Ill with cold this second day of the new year... leak leak sob sob. Just microwaved a sausage, and it looked like an exploded finger. (But ate it anyway and it tastes OK...)
Nadyne posted this as the first entry on her new blog one January 1... and then never posted again. It's one of the many small joys gathered together on the blog, One Post Wonder ‘a collection of amazing blogs that have one post'.
People often like to amaze us with stats about how a blog is started somewhere in the world every few seconds. We hear less about the much higher rate with which most of them are rapidly abandoned. ‘Several studies indicate that most blogs are abandoned soon after creation (with 60% to 80% abandoned within one month, depending on whose figures you choose to believe) and that few are regularly updated,' according to Caslon Analytics . ‘The "average blog" thus has the lifespan of a fruitfly.'
Over in the business world, the same problem crops up frequently too. The web is littered with ill-populated facebook pages, tumbleweed-ridden blogs and ‘news' sections that are several months out of date. To pick on one example almost at random, I turned to the blog of a US company which makes air compressor systems. The last blog was 6 months old... and that one was welcoming everyone back to the blog and apologising for not having posted for a year!
Let's do content marketing! Let's have a blog! Let's get social! New marketing initiatives can generate euphoria, but without strategy and process that initial enthusiasm can be short-lived. It's rather like the well-known phenomenon of post-training euphoria - everyone comes back from that time-management seminar with a burning desire to reorganise their entire lives... but within a few days the excitement has faded and we're all back to our bad old ways. The blog is abandoned, the content bubble bursts.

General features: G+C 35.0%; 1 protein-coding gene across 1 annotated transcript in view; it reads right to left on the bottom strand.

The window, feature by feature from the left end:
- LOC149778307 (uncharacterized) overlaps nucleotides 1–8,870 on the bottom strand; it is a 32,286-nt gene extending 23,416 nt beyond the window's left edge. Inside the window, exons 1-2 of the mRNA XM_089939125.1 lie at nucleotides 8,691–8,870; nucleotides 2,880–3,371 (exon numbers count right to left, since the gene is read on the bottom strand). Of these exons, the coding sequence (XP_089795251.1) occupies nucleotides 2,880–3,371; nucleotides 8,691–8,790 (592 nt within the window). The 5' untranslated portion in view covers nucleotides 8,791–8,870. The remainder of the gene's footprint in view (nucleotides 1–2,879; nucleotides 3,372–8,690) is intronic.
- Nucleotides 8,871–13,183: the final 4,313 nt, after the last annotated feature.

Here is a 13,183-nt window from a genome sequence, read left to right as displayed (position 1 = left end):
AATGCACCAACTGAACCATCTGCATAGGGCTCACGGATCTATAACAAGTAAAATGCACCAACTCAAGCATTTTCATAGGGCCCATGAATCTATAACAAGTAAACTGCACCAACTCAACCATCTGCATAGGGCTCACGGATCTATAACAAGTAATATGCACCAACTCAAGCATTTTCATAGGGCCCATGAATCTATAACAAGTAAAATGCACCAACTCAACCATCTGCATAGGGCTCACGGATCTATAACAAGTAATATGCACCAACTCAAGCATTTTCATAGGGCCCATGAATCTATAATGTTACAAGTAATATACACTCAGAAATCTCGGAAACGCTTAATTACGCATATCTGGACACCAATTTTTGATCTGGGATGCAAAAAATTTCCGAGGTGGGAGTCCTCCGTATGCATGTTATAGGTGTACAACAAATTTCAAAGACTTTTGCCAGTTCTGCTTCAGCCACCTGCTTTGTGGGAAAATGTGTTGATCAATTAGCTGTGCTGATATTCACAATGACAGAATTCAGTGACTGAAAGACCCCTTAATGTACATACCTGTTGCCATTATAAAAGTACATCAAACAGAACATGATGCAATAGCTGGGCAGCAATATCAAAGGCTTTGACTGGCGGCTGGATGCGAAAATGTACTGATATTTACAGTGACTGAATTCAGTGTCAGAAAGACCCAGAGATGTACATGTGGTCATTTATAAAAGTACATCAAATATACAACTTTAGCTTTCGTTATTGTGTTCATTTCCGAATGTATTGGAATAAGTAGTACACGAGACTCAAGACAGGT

To do content marketing at all effectively, you need momentum. It's relatively easy to have one good idea, or to have a great website on one day of one week. But the challenge - and this is where editorial teams and content agencies really come into their own - is to be able to deliver great content that's worth reading/sharing AND mapped to your business/marketing goals on an ongoing basis. To keep on keeping on - even when that early spike of interest has died down.
To create and maintain momentum, you need to be a publisher, an editor, a project manager, and a bit of a hustler. You need a plan, a calendar, a realistic process. You need to identify the subject-matter experts who can give you the insights and ideas to inform your content - and then find a way to deploy these people as an ongoing resource without doubling their workload. You need to have an eye for what can be salvaged from the content store cupboard - all those under-used articles and videos and white papers that are crying out to be repurposed for a wider market. And you need to think of content ideas with legs - content series and formats that you can return to again and again across different platforms, with new twists on themes of recurring interest.
That way, you might be able to prevent your content bubble bursting like a microwaved sausage.
Posted by: Dan Fielder, managing editor, Sticky Content